The reality that escapes so much of our politics and where it becomes challenging is that I don't accept that you have to be all one thing or all the other that you know, you're in either the black box over here or the white box over here. I try to call balls and strikes. I try to be as honest a broker as I can of not excusing something that I would have condemned had it been, somebody of the opposite party doing. I think that's something I grew up despising politicians for—watching John Stewart back when he was actually funny and seeing him playing clips of a member of Congress arguing against the two-year prior version of themself on the same issue, with the only difference being who was the president and they supported it when their guy did it and they opposed it when the other person's guy did it. I think that leads to the cynicism we have. So that's who I try not to be. I try to have that consistent approach to try to call balls and strikes and be an honest broker. I can honestly say I would vastly prefer my least favorite Republican candidate to a second Joe Biden administration.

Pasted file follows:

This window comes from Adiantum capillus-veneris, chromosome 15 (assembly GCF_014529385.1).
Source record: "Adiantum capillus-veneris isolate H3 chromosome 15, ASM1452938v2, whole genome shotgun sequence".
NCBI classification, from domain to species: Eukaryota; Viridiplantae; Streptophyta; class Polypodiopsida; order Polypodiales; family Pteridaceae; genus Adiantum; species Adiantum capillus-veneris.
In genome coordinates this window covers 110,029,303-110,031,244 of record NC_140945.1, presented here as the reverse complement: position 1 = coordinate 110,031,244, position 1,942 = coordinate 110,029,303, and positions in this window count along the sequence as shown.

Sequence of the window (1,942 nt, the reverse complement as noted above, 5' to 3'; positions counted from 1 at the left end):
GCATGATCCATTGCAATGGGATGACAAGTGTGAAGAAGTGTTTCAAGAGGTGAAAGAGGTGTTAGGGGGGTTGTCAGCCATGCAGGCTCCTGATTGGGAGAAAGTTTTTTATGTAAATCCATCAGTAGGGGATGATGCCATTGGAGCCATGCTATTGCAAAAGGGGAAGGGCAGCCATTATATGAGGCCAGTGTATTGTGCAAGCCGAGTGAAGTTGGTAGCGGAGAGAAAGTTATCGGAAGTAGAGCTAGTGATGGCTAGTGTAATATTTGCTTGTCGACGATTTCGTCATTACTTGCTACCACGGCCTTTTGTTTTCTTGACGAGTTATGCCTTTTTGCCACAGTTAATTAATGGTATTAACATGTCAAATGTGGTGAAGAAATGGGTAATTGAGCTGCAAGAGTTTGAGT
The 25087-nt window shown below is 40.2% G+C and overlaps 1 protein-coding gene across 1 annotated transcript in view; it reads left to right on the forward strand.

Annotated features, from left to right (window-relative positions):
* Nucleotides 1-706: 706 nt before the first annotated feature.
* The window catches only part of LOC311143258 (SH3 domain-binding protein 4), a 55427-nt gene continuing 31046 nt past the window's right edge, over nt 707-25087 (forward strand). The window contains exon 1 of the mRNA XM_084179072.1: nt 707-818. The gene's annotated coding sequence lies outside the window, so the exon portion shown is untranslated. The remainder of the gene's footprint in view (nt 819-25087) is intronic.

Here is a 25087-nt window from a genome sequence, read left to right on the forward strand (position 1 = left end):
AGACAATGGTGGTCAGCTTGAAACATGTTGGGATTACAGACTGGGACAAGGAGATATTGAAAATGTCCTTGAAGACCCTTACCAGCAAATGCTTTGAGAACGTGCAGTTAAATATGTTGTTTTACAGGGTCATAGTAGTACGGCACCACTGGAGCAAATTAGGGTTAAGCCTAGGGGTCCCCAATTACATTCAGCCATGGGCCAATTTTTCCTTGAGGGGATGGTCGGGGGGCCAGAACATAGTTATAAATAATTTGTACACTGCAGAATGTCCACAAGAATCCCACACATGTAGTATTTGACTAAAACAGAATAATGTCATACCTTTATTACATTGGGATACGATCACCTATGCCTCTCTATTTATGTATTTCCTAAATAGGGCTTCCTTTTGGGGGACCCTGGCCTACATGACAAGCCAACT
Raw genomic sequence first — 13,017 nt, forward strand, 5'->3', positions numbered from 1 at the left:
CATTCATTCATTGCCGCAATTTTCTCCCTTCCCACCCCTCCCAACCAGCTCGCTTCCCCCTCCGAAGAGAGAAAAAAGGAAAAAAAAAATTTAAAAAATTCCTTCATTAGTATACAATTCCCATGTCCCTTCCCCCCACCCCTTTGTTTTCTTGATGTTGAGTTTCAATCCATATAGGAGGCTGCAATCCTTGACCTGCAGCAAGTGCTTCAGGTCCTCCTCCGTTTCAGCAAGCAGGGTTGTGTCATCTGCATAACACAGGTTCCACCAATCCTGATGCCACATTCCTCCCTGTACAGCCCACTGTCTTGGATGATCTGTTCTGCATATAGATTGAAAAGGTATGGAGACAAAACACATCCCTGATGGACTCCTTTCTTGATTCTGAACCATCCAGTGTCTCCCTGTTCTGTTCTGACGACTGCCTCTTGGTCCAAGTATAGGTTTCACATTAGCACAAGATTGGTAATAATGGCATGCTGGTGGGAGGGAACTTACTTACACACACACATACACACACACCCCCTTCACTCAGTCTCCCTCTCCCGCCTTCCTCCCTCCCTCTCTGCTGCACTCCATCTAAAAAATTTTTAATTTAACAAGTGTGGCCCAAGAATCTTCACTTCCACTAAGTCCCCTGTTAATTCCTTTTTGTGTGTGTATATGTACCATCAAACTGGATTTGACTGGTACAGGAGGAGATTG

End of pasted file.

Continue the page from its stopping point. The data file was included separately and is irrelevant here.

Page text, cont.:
Wolfe: Why were so many of your colleagues such cowards when it comes to the impeachment vote?

Meijer: There were certainly plenty of folks who had what I would say are sincere and reasonable objections. The vast majority of folks will just, and this is not limited to that vote, and almost everything it would say there is safety in numbers, where is everybody else going, I'll just follow suit.

Wolfe: Am I missing anything or is that a pretty clear-cut situation where there's just an extraordinary moral cowardice problem among Republicans right now

Meijer: The sort of line is you never have to explain why you voted no on something. But, if you vote yes, somebody will always find something to blame. I had some colleagues who would agree with everything you said, but they read the article of impeachment and they were uncomfortable that it was alleging a criminal action, not a criminal process. But that didn't have a kind of broader dereliction of duty. There were Republicans who were trying to work with Nancy Pelosi on having a more limited article, who had committed to voting in favor of it. But she said, "No, we're going with what we drafted," because her goal was to have as few Republicans and support as possible.